As the Associated Press series which concluded Tuesday showed, heroin is not just Ohio’s problem. One story detailed the struggles of Cody Lewis, a 21-year-old who started using illegal drugs at 12. Now in treatment, he is still fighting addictions.
Once thought to be the drug of choice in inner cities and used mostly by the downtrodden, today’s heroin has no boundaries. Still found in big cities (195 people in Cleveland died in 2013 of heroin-related overdoses), it has expanded to rural America as well.
Lewis lives near Chicago, but could easily be from Findlay, where heroin has contributed to at least eight overdose deaths since 2009.
Heroin-related overdoses killed 426 people in Ohio in 2011, the most recent year for which data was available, up from 338 the previous year.
Among Ohio drug users, 12.5 percent in 2011 considered heroin their drug of choice, up from 5.8 percent in 2004. Addicts in treatment and substance abuse counselors agree heroin is the easiest drug to get in Ohio now.
Nationwide, fatal heroin overdoses increased 45 percent from 2006 to 2010, with 3,038 such deaths reported that year, and the numbers are believed to still be on the rise.
The increase in heroin use stems from a corresponding epidemic in the abuse of prescription opiate-based painkillers such as oxycodone.
As the AP stories showed, heroin is cheap and readily available, but also so highly addictive that most who use it need help getting clean. Many individuals who start out abusing oxycodone turn eventually to heroin as they build up a tolerance to the pain pills and find they can buy heroin far more cheaply than prescription medications on the black market.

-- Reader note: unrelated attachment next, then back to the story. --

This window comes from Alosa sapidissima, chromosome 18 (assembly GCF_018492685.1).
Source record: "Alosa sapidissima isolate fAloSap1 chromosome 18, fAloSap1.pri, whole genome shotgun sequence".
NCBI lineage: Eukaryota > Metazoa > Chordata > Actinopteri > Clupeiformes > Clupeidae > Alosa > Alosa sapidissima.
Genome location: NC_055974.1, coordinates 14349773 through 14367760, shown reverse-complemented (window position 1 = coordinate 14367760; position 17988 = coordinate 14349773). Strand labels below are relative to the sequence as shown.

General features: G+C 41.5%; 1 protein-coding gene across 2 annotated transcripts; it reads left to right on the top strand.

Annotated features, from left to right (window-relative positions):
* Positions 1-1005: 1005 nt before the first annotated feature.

Fortunately, Ohio is getting its arms around this.
Ohio Attorney General Mike DeWine, who says the state is in the midst of a heroin epidemic, has created a special unit to beef up investigations of heroin rings. Prosecution may be part of the solution, but increasing awareness and treatment options are seen by many as being more important.
This area should benefit by having state Rep. Robert Sprague, R-Findlay, leading a House committee which is addressing the issue. Sprague traveled the state last year to hear testimony from counselors, addicts, prosecutors and the public.
In response, lawmakers have introduced 12 bills addressing various aspects of the problem. The approach seems to be working. Had all the legislation been bundled, it might have taken a year, or longer, before it was approved.
The Legislature has already acted on several, including measures to make it easier for communities to offer needle exchange programs and to make Naxolone, a blocking agent that can reverse the effects of an overdose and help restore breathing, more widely available.
Also moving is a “good Samaritan” bill that limits liability of someone who calls 911 to get help for an overdose victim, and a “Start Talking” initiative, which adds the subject of heroin to the health curriculum in schools.
Another critical development for this area, plans for a 12-bed, inpatient treatment center on Crystal Avenue, is moving forward. By year’s end, heroin addicts could be receiving treatment.
Clearly, heroin has Ohio’s attention. More lives will be lost before the epidemic is over, but opportunities for recovery are growing. The main challenge now is to make sure those who need the help get it.
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